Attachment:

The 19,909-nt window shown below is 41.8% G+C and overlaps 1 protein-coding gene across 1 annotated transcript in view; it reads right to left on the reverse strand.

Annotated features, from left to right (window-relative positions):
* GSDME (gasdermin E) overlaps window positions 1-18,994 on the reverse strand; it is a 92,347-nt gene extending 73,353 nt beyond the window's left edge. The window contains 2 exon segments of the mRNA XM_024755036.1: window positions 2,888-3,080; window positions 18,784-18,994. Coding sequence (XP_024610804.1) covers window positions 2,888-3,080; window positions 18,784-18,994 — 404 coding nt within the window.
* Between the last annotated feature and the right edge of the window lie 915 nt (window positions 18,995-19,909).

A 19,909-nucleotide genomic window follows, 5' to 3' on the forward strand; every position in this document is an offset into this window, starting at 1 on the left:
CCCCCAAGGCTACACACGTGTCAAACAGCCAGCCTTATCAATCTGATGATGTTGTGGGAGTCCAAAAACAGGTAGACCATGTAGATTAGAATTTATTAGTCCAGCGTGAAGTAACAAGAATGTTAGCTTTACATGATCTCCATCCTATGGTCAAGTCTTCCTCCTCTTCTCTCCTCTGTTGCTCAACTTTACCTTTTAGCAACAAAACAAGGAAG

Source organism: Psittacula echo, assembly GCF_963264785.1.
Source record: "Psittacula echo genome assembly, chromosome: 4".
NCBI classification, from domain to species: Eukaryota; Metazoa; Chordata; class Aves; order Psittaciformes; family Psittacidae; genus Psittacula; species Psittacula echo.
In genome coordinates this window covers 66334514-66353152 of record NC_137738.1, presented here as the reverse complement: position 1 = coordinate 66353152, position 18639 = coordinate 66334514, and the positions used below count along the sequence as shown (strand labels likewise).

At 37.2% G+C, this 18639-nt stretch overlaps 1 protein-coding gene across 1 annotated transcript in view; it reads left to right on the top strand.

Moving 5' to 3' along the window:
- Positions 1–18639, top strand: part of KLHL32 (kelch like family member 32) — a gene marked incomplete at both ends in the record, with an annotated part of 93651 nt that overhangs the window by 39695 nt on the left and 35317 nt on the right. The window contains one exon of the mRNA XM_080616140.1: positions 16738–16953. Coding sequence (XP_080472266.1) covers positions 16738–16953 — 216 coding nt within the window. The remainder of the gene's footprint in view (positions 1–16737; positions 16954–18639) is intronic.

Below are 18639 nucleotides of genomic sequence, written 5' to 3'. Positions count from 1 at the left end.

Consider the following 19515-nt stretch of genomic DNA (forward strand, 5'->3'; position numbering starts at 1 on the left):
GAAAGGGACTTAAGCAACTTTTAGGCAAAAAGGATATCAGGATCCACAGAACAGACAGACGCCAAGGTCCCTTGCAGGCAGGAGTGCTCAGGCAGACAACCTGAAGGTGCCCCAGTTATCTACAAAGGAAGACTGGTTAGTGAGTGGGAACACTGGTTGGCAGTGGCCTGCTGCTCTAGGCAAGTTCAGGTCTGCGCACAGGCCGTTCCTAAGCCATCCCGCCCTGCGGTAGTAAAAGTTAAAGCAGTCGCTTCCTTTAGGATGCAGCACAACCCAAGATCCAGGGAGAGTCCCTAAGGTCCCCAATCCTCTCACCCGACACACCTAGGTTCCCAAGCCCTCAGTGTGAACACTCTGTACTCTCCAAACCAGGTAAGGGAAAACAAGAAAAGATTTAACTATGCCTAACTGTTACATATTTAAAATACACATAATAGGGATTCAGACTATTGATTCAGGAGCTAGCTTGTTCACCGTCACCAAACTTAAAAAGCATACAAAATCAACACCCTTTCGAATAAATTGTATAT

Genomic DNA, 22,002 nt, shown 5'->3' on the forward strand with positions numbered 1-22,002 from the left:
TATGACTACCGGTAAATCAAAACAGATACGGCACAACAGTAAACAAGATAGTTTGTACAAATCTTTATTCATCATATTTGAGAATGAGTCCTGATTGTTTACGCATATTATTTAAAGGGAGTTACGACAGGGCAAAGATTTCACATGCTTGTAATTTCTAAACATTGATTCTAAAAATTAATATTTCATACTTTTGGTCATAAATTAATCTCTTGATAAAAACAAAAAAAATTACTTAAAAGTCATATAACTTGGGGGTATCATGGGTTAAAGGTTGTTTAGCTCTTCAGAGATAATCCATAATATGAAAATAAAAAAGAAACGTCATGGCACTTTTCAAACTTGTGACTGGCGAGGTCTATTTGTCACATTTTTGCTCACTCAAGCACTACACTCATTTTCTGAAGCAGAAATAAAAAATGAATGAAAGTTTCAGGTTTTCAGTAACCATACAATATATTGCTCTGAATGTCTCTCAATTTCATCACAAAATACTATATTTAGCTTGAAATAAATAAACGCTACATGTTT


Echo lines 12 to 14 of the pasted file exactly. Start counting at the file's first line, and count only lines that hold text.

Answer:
Moving 5' to 3' along the window:
- Positions 1–18639, top strand: part of KLHL32 (kelch like family member 32) — a gene marked incomplete at both ends in the record, with an annotated part of 93651 nt that overhangs the window by 39695 nt on the left and 35317 nt on the right. The window contains one exon of the mRNA XM_080616140.1: positions 16738–16953. Coding sequence (XP_080472266.1) covers positions 16738–16953 — 216 coding nt within the window. The remainder of the gene's footprint in view (positions 1–16737; positions 16954–18639) is intronic.

Below are 18639 nucleotides of genomic sequence, written 5' to 3'. Positions count from 1 at the left end.